And that's CX amplified. Voice of customer is so much better. We're listening. We're learning in this community vehicle. Product and development — and innovation is so much better because you're innovating alongside your very stakeholders that are using the product that are earning you your word of mouth."

Sales and marketing are amplified because, suddenly, you've got these ambassadors that are so loyal to you. They're co-creating with you, and they're bringing like-minded people in your group of customers that belong to you. They're bringing them into your community for you. And that's how sales and marketing are done through this customer-centric lens.” 

Empowering brand guardians and fostering a collaborative culture 

Now, the crucial topic of safeguarding the “brand guardians,” who are also known as customer service representatives, took center stage.  

Brown emphasized the importance of adopting a dual approach that addresses both practical and psychological aspects.  

From a psychological standpoint, he highlighted the significance of establishing a culture that is generous with information — a psychological safety net. When this safety net is firmly in place, agents feel liberated to share their knowledge, thereby fostering a collaborative environment. 

The practical side involves streamlining the agent toolset for customer service. 

Brown criticizes the current trend, where enterprises often end up with an overwhelming number of apps that agents struggle to use effectively. He highlighted the importance of choosing smart tools, such as Sprinklr, that empower agents instead of creating a chaotic digital landscape. The discussion touched on the need for honesty in evaluating and optimizing the tool ecosystem. 

The conversation also delved into the role of culture in fostering collaboration.  

Brown questioned the impact of competitive metrics, like CSAT, on team dynamics.  

This dialogue prompted reflection on how organizations could motivate their teams to work cohesively, reinforcing the importance of a collaborative and supportive culture in customer service. 

Read More: 3 Important qualities of customer service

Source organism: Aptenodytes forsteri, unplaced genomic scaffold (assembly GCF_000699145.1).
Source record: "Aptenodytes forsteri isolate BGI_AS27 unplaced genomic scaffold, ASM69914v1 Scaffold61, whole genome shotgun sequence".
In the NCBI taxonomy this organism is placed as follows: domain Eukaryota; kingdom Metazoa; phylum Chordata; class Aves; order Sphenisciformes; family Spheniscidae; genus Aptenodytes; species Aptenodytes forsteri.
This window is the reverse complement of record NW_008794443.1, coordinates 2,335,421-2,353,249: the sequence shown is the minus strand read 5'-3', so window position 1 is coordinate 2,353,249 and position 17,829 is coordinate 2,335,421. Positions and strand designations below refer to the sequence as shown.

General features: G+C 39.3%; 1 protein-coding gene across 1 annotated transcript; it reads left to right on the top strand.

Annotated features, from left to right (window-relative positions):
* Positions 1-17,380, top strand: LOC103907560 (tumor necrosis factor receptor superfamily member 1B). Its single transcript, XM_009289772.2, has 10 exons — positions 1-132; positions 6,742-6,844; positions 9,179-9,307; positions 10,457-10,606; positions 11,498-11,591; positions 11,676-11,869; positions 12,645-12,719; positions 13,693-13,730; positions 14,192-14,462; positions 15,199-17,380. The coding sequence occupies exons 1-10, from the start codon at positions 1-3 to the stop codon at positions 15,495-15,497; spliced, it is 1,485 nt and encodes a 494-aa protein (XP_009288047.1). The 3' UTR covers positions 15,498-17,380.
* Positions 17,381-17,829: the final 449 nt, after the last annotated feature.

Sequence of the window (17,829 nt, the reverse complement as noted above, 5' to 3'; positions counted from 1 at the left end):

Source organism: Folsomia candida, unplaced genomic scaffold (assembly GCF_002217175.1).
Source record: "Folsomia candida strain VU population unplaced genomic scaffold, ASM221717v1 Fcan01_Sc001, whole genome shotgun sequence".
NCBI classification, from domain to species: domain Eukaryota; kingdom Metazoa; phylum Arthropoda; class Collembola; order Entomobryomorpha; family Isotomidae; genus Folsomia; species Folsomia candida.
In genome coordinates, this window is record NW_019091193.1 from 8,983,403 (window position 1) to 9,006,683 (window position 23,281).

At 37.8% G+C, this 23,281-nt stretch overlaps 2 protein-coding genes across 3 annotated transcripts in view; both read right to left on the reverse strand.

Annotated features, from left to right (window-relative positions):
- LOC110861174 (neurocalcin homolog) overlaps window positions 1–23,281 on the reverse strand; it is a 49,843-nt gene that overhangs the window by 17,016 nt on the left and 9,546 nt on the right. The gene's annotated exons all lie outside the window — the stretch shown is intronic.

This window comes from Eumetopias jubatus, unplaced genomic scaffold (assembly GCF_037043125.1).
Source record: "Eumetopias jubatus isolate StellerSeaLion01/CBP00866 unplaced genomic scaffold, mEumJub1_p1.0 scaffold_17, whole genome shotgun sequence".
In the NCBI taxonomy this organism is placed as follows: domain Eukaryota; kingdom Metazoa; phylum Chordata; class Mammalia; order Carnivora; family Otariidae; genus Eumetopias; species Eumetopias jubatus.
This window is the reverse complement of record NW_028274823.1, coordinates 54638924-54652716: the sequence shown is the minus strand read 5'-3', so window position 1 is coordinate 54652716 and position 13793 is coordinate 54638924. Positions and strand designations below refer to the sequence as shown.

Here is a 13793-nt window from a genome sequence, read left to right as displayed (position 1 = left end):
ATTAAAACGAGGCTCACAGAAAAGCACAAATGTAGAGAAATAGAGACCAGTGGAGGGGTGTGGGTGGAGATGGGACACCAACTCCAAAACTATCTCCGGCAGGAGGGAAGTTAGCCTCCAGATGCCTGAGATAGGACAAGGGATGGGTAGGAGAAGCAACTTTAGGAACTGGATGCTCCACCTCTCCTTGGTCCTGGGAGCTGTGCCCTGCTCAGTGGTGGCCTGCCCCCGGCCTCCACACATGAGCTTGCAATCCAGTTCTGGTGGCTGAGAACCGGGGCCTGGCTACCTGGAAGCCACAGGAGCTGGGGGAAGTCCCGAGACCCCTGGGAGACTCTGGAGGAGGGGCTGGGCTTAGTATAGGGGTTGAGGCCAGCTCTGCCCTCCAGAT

The friction fighter mindset in customer experience 

In the final leg of this episode's journey, Brown introduced the concept of "friction fighters," a dynamic force that’s a lot like a CX change coalition.  

This isn’t just a creative term; it's a rallying cry for people across organizations to come together and make their businesses smoother and more enjoyable. 

Inspired by the idea of making the customer journey quick and easy, friction fighters are the ones who are committed to tackling both external and internal obstacles. They're not just alleviating customer friction but also fighting against burnout within the team. The goal is to create a collaborative culture, where everyone feels like they’re a part of something bigger and not just another CX function. 

Brown's way of doing things is removing the mystery that’s usually linked with CX initiatives. He wants people to think about overcoming problems. It's all about making the brand's promises clear, explaining things in simple terms and focusing on what truly motivates individuals. 

Through this lens, customer experience becomes a shared mission, driven by a credo that emphasizes sharing knowledge, helping others and collectively releasing friction pockets within the business. It's an empowering strategy that aligns intrinsic motivators with what genuinely matters for both employees and customers alike.

Wrapping up

Phew! That's a goldmine of wisdom you've got there, Nate Brown. Words don't do it justice. But lucky for our readers, we've got those nuggets all nice and packed in our podcast.

Now, who's up for some freebies? That’s a silly question. Who isn’t?

Just share your key takeaway from the podcast on social media — use #CXWISE and tag Sprinklr — and we'll send you a complimentary copy of "Tribal Leadership," a book that’s strongly recommended by the inimitable Nate Brown.

And be sure to unwrap Brown’s CX mindblowers by tuning into the full podcast so you can be that much more CX-WISER!